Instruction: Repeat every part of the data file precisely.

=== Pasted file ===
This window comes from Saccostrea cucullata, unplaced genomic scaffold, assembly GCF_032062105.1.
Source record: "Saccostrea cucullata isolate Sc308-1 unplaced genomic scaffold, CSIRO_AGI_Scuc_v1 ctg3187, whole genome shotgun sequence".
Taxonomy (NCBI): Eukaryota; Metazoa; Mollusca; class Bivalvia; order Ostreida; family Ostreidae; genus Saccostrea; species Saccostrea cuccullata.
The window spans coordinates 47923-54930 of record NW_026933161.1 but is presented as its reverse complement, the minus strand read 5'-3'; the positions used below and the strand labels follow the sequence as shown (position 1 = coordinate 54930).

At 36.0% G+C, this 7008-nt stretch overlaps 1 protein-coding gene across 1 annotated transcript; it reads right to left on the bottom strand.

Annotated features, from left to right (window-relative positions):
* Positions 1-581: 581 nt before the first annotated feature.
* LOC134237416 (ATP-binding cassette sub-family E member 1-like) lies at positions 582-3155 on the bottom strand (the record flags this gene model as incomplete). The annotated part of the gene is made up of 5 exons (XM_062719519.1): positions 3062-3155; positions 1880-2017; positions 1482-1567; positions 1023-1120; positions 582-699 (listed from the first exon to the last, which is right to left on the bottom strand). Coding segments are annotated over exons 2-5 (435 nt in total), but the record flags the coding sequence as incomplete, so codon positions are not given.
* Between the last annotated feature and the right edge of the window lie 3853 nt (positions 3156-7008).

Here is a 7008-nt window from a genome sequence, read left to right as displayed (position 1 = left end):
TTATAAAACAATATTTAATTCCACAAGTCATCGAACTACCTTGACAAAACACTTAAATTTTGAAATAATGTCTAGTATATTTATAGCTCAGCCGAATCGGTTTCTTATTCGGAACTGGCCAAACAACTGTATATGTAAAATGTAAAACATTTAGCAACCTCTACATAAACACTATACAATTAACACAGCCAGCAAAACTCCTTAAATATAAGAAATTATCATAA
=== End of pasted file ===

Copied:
This window comes from Saccostrea cucullata, unplaced genomic scaffold, assembly GCF_032062105.1.
Source record: "Saccostrea cucullata isolate Sc308-1 unplaced genomic scaffold, CSIRO_AGI_Scuc_v1 ctg3187, whole genome shotgun sequence".
Taxonomy (NCBI): Eukaryota; Metazoa; Mollusca; class Bivalvia; order Ostreida; family Ostreidae; genus Saccostrea; species Saccostrea cuccullata.
The window spans coordinates 47923-54930 of record NW_026933161.1 but is presented as its reverse complement, the minus strand read 5'-3'; the positions used below and the strand labels follow the sequence as shown (position 1 = coordinate 54930).

At 36.0% G+C, this 7008-nt stretch overlaps 1 protein-coding gene across 1 annotated transcript; it reads right to left on the bottom strand.

Annotated features, from left to right (window-relative positions):
* Positions 1-581: 581 nt before the first annotated feature.
* LOC134237416 (ATP-binding cassette sub-family E member 1-like) lies at positions 582-3155 on the bottom strand (the record flags this gene model as incomplete). The annotated part of the gene is made up of 5 exons (XM_062719519.1): positions 3062-3155; positions 1880-2017; positions 1482-1567; positions 1023-1120; positions 582-699 (listed from the first exon to the last, which is right to left on the bottom strand). Coding segments are annotated over exons 2-5 (435 nt in total), but the record flags the coding sequence as incomplete, so codon positions are not given.
* Between the last annotated feature and the right edge of the window lie 3853 nt (positions 3156-7008).

Here is a 7008-nt window from a genome sequence, read left to right as displayed (position 1 = left end):
TTATAAAACAATATTTAATTCCACAAGTCATCGAACTACCTTGACAAAACACTTAAATTTTGAAATAATGTCTAGTATATTTATAGCTCAGCCGAATCGGTTTCTTATTCGGAACTGGCCAAACAACTGTATATGTAAAATGTAAAACATTTAGCAACCTCTACATAAACACTATACAATTAACACAGCCAGCAAAACTCCTTAAATATAAGAAATTATCATAA